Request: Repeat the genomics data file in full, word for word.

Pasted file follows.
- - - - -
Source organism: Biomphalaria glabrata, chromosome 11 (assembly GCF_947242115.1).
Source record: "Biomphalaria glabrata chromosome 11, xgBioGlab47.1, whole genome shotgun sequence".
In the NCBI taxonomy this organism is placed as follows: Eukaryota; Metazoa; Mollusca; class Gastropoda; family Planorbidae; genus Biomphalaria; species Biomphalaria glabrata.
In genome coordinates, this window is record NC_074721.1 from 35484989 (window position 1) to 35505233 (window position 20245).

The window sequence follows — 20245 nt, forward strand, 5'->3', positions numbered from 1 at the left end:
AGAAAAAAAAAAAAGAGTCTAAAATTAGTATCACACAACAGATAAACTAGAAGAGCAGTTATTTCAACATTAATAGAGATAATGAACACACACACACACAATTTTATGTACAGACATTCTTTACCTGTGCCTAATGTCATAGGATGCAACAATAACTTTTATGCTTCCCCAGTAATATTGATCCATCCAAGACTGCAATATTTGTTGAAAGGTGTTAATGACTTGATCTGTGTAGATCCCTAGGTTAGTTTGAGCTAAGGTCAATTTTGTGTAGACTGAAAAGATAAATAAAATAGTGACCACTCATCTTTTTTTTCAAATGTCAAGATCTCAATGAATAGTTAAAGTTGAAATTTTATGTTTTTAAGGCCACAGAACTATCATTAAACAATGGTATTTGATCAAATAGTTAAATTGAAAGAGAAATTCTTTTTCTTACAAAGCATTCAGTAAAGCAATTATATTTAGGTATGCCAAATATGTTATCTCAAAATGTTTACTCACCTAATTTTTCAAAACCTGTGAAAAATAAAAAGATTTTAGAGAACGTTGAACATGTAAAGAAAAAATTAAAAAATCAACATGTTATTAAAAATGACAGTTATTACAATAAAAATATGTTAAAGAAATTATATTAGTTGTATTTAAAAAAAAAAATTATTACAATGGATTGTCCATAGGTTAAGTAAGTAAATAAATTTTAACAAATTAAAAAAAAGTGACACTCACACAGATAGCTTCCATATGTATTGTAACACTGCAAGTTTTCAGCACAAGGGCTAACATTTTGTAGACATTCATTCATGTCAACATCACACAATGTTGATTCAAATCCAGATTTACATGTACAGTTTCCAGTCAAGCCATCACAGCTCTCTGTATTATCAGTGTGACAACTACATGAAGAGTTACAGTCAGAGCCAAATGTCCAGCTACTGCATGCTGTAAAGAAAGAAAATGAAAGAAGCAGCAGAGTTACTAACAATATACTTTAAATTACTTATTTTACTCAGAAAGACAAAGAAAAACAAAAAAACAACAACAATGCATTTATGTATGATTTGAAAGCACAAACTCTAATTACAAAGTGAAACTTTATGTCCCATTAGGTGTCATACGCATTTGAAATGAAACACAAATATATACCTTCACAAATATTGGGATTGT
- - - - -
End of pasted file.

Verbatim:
Source organism: Biomphalaria glabrata, chromosome 11 (assembly GCF_947242115.1).
Source record: "Biomphalaria glabrata chromosome 11, xgBioGlab47.1, whole genome shotgun sequence".
In the NCBI taxonomy this organism is placed as follows: Eukaryota; Metazoa; Mollusca; class Gastropoda; family Planorbidae; genus Biomphalaria; species Biomphalaria glabrata.
In genome coordinates, this window is record NC_074721.1 from 35484989 (window position 1) to 35505233 (window position 20245).

The window sequence follows — 20245 nt, forward strand, 5'->3', positions numbered from 1 at the left end:
AGAAAAAAAAAAAAGAGTCTAAAATTAGTATCACACAACAGATAAACTAGAAGAGCAGTTATTTCAACATTAATAGAGATAATGAACACACACACACACAATTTTATGTACAGACATTCTTTACCTGTGCCTAATGTCATAGGATGCAACAATAACTTTTATGCTTCCCCAGTAATATTGATCCATCCAAGACTGCAATATTTGTTGAAAGGTGTTAATGACTTGATCTGTGTAGATCCCTAGGTTAGTTTGAGCTAAGGTCAATTTTGTGTAGACTGAAAAGATAAATAAAATAGTGACCACTCATCTTTTTTTTCAAATGTCAAGATCTCAATGAATAGTTAAAGTTGAAATTTTATGTTTTTAAGGCCACAGAACTATCATTAAACAATGGTATTTGATCAAATAGTTAAATTGAAAGAGAAATTCTTTTTCTTACAAAGCATTCAGTAAAGCAATTATATTTAGGTATGCCAAATATGTTATCTCAAAATGTTTACTCACCTAATTTTTCAAAACCTGTGAAAAATAAAAAGATTTTAGAGAACGTTGAACATGTAAAGAAAAAATTAAAAAATCAACATGTTATTAAAAATGACAGTTATTACAATAAAAATATGTTAAAGAAATTATATTAGTTGTATTTAAAAAAAAAAATTATTACAATGGATTGTCCATAGGTTAAGTAAGTAAATAAATTTTAACAAATTAAAAAAAAGTGACACTCACACAGATAGCTTCCATATGTATTGTAACACTGCAAGTTTTCAGCACAAGGGCTAACATTTTGTAGACATTCATTCATGTCAACATCACACAATGTTGATTCAAATCCAGATTTACATGTACAGTTTCCAGTCAAGCCATCACAGCTCTCTGTATTATCAGTGTGACAACTACATGAAGAGTTACAGTCAGAGCCAAATGTCCAGCTACTGCATGCTGTAAAGAAAGAAAATGAAAGAAGCAGCAGAGTTACTAACAATATACTTTAAATTACTTATTTTACTCAGAAAGACAAAGAAAAACAAAAAAACAACAACAATGCATTTATGTATGATTTGAAAGCACAAACTCTAATTACAAAGTGAAACTTTATGTCCCATTAGGTGTCATACGCATTTGAAATGAAACACAAATATATACCTTCACAAATATTGGGATTGT